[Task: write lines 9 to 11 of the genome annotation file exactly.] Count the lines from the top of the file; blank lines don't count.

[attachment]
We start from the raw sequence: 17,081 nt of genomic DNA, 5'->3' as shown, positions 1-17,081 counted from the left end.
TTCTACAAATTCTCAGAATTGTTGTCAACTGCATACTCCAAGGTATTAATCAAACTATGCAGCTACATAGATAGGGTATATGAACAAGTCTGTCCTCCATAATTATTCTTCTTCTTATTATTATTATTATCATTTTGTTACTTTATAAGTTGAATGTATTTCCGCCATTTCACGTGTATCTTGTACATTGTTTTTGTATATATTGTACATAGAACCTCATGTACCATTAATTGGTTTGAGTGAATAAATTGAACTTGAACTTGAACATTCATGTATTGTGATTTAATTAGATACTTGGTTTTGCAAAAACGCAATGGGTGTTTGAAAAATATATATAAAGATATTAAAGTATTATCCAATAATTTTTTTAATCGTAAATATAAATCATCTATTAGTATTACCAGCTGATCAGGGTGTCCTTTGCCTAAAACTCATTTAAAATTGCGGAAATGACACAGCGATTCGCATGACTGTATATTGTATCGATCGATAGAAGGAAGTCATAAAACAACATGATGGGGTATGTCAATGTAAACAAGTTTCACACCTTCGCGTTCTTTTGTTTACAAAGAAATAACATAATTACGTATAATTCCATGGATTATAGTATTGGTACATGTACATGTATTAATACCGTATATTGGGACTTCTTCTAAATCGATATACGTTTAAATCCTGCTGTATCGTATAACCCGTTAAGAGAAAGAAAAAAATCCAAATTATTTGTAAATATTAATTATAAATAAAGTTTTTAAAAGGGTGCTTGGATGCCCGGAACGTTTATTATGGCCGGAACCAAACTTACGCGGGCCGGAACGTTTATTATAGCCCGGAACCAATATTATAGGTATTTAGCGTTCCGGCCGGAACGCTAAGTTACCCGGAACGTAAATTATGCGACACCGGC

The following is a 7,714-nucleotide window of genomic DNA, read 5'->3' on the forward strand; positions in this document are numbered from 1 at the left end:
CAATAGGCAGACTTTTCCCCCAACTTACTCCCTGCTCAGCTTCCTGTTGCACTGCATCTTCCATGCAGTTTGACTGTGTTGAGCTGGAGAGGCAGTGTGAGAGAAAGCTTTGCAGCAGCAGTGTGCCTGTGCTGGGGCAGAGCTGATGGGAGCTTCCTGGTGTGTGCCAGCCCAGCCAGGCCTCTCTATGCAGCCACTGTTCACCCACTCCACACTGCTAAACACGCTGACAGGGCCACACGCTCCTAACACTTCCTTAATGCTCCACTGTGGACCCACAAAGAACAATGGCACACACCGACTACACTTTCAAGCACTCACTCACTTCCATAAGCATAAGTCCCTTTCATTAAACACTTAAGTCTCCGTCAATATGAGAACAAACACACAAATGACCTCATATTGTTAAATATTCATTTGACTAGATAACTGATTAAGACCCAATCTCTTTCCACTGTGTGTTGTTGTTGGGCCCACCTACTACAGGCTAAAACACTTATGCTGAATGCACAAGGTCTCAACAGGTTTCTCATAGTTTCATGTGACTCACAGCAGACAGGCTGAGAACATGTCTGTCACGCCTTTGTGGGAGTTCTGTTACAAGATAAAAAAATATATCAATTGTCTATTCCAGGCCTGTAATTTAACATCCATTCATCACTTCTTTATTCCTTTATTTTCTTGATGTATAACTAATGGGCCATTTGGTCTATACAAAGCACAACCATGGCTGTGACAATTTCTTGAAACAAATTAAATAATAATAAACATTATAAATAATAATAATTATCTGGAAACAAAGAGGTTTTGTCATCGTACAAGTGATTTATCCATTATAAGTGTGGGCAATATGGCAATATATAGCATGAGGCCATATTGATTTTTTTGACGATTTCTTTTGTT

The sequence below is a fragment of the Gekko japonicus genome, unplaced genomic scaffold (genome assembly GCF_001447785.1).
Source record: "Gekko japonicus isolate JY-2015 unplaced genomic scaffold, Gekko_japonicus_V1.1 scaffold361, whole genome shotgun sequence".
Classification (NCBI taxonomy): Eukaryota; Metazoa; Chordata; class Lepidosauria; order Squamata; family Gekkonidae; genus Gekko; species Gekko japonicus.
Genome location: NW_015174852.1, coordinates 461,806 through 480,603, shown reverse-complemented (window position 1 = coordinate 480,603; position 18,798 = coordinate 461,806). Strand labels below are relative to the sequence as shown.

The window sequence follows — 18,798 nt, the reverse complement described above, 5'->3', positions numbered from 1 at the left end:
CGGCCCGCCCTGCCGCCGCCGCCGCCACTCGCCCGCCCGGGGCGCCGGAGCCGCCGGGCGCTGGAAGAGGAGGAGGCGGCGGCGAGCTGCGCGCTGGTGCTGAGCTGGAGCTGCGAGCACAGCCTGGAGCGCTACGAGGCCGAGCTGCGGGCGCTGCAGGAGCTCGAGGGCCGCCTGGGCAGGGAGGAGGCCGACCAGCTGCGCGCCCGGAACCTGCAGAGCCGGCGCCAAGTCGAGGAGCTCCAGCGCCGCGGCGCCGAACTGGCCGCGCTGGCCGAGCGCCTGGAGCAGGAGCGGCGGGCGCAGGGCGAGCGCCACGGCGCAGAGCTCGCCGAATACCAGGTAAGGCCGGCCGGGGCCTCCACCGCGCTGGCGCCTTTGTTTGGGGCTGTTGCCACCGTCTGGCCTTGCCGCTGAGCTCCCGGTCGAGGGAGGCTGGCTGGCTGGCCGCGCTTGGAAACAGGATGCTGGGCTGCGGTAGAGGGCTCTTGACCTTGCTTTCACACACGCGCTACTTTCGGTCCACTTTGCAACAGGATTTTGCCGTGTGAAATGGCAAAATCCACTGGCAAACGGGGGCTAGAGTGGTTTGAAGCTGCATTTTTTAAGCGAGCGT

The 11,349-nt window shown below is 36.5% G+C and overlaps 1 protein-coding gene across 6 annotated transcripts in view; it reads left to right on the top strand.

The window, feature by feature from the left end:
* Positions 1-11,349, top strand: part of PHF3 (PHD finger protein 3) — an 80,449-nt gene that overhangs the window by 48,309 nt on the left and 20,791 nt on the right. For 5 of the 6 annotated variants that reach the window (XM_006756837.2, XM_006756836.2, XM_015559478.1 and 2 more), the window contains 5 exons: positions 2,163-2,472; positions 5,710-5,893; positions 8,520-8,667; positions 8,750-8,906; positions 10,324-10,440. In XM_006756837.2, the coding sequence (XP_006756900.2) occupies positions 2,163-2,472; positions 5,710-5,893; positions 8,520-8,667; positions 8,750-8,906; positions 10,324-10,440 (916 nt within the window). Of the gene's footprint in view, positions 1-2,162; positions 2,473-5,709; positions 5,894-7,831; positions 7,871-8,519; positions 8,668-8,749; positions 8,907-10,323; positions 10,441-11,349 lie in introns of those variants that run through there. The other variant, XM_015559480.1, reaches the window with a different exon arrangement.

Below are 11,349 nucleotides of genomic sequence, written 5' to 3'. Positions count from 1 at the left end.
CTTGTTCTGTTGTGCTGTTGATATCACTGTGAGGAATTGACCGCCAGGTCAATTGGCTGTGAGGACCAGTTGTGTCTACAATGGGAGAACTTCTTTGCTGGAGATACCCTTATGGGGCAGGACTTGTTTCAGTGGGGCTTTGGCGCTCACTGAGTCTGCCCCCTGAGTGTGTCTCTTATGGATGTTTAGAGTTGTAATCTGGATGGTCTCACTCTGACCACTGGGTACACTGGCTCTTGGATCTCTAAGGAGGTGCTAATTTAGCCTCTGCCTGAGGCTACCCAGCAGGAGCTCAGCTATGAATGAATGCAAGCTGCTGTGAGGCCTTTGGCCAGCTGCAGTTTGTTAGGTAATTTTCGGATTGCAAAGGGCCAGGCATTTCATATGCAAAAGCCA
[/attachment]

The window sequence follows — 18,798 nt, the reverse complement described above, 5'->3', positions numbered from 1 at the left end:
CGGCCCGCCCTGCCGCCGCCGCCGCCACTCGCCCGCCCGGGGCGCCGGAGCCGCCGGGCGCTGGAAGAGGAGGAGGCGGCGGCGAGCTGCGCGCTGGTGCTGAGCTGGAGCTGCGAGCACAGCCTGGAGCGCTACGAGGCCGAGCTGCGGGCGCTGCAGGAGCTCGAGGGCCGCCTGGGCAGGGAGGAGGCCGACCAGCTGCGCGCCCGGAACCTGCAGAGCCGGCGCCAAGTCGAGGAGCTCCAGCGCCGCGGCGCCGAACTGGCCGCGCTGGCCGAGCGCCTGGAGCAGGAGCGGCGGGCGCAGGGCGAGCGCCACGGCGCAGAGCTCGCCGAATACCAGGTAAGGCCGGCCGGGGCCTCCACCGCGCTGGCGCCTTTGTTTGGGGCTGTTGCCACCGTCTGGCCTTGCCGCTGAGCTCCCGGTCGAGGGAGGCTGGCTGGCTGGCCGCGCTTGGAAACAGGATGCTGGGCTGCGGTAGAGGGCTCTTGACCTTGCTTTCACACACGCGCTACTTTCGGTCCACTTTGCAACAGGATTTTGCCGTGTGAAATGGCAAAATCCACTGGCAAACGGGGGCTAGAGTGGTTTGAAGCTGCATTTTTTAAGCGAGCGT

The 11,349-nt window shown below is 36.5% G+C and overlaps 1 protein-coding gene across 6 annotated transcripts in view; it reads left to right on the top strand.